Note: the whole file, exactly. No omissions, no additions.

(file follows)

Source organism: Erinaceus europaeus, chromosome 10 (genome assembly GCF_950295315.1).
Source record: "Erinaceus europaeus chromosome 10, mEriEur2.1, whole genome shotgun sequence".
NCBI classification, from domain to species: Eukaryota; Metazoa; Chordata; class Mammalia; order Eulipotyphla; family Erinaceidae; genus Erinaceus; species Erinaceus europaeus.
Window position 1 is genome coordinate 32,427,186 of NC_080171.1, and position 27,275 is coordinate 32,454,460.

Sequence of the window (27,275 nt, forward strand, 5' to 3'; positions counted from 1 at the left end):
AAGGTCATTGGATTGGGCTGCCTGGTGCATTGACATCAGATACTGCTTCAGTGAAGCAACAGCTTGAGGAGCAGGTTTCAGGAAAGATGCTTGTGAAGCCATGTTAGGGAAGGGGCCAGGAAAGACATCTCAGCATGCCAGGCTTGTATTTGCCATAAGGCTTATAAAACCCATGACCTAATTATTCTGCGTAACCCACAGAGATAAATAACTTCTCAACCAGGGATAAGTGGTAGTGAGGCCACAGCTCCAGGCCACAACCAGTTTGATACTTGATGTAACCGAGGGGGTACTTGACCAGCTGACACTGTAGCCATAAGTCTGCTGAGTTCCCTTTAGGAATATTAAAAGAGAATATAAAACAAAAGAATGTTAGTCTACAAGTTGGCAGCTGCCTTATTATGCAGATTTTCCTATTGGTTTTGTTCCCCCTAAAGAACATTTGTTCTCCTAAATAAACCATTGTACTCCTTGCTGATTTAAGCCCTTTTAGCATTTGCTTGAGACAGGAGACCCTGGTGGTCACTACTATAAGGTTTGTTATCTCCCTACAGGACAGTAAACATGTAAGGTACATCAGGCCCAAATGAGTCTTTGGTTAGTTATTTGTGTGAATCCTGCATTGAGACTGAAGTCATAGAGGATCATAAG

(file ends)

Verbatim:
Source organism: Erinaceus europaeus, chromosome 10 (genome assembly GCF_950295315.1).
Source record: "Erinaceus europaeus chromosome 10, mEriEur2.1, whole genome shotgun sequence".
NCBI classification, from domain to species: Eukaryota; Metazoa; Chordata; class Mammalia; order Eulipotyphla; family Erinaceidae; genus Erinaceus; species Erinaceus europaeus.
Window position 1 is genome coordinate 32,427,186 of NC_080171.1, and position 27,275 is coordinate 32,454,460.

Sequence of the window (27,275 nt, forward strand, 5' to 3'; positions counted from 1 at the left end):
AAGGTCATTGGATTGGGCTGCCTGGTGCATTGACATCAGATACTGCTTCAGTGAAGCAACAGCTTGAGGAGCAGGTTTCAGGAAAGATGCTTGTGAAGCCATGTTAGGGAAGGGGCCAGGAAAGACATCTCAGCATGCCAGGCTTGTATTTGCCATAAGGCTTATAAAACCCATGACCTAATTATTCTGCGTAACCCACAGAGATAAATAACTTCTCAACCAGGGATAAGTGGTAGTGAGGCCACAGCTCCAGGCCACAACCAGTTTGATACTTGATGTAACCGAGGGGGTACTTGACCAGCTGACACTGTAGCCATAAGTCTGCTGAGTTCCCTTTAGGAATATTAAAAGAGAATATAAAACAAAAGAATGTTAGTCTACAAGTTGGCAGCTGCCTTATTATGCAGATTTTCCTATTGGTTTTGTTCCCCCTAAAGAACATTTGTTCTCCTAAATAAACCATTGTACTCCTTGCTGATTTAAGCCCTTTTAGCATTTGCTTGAGACAGGAGACCCTGGTGGTCACTACTATAAGGTTTGTTATCTCCCTACAGGACAGTAAACATGTAAGGTACATCAGGCCCAAATGAGTCTTTGGTTAGTTATTTGTGTGAATCCTGCATTGAGACTGAAGTCATAGAGGATCATAAG